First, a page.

Some women look better letting their hair go gray and some maybe don’t, but one thing I do know is that, public service announcement, literally no man looks good dyeing his hair back to its original color. If women around me didn’t let their hair go gray, I might have gone back to dyeing mine. Of course I needed to look for inspiration no further than my own mother, who was totally gray by the time she was about 43. One day, after she’d been gray for a year or two, a male colleague came up to her in the hallway of the regional rural Massachusetts high school where she alternated between teaching English and battling sexist dickheads for an ounce of respect. “You know,” the guy said, “I think people might treat you better if you dyed your hair.” My mother just laughed. She said, “Oh, really? Starting with you?” I asked her if it made her want to start dyeing her hair again. She laughed again. “No,” she said. “It made me want to punch him in the face.”
I’ve heard a theory that young women are dyeing their hair gray as a sign of solidarity with older women, of acceptance of the aging to come. I enjoy believing this while another friend of mine, ten years older than me, snorted at it and told me that when she sees women with fake gray hair she thinks to herself, You haven’t earned those. This friend is abnormally good looking, and I wonder what normal-looking women have thought about what she hasn’t earned. I know most of what I have has not been earned.
Whether you have been a terrible person or a good one your hair will probably turn gray. It’s not a badge. It’s not an accomplishment. It’s just nature’s way of saying, “See what I did to the pigment cells in your hair follicles to mark the end of the first half of your life? I’m going to do the same thing to you at the end of the second half.”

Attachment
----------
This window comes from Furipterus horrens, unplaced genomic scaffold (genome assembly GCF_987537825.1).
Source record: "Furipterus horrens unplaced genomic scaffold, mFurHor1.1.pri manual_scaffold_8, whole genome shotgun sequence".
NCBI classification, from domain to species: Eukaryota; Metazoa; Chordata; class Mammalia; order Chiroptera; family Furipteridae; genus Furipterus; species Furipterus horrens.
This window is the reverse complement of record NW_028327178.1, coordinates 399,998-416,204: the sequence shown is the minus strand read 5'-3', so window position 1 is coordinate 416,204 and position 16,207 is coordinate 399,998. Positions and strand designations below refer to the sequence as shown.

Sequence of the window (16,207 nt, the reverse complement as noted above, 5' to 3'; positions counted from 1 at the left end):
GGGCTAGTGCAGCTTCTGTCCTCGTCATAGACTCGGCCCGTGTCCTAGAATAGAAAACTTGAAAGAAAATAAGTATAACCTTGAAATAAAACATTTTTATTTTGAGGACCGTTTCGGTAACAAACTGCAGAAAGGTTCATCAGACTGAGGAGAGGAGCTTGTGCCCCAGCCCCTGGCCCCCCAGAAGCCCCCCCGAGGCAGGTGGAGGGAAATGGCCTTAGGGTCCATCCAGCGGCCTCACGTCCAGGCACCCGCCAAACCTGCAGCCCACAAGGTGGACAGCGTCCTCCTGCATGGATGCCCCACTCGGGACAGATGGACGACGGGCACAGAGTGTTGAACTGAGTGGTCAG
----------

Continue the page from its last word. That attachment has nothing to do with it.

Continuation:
I will never be entirely sure why I was blessed to go gray at a time when so many others volunteered to, though, of course, young people and old people have never publicly disliked each other more. Every other stupid article is about why boomers are jerks or millennials are lazy or how Generation X, my generation, the one in between, is just a bunch of assholes. If there was ever a moment to play-act oldness, to show that youth could wear oldness better, we are in that moment. But part of that moment, maybe most of it, is climate catastrophe, and it’s no accident that as coral famously and rapidly declines, “Living Coral” is the latest trend in hair color. It makes me think dyed-gray hair’s message is less “I look hot no matter what” and more “it doesn’t matter if you look old or young because we’re all doomed.”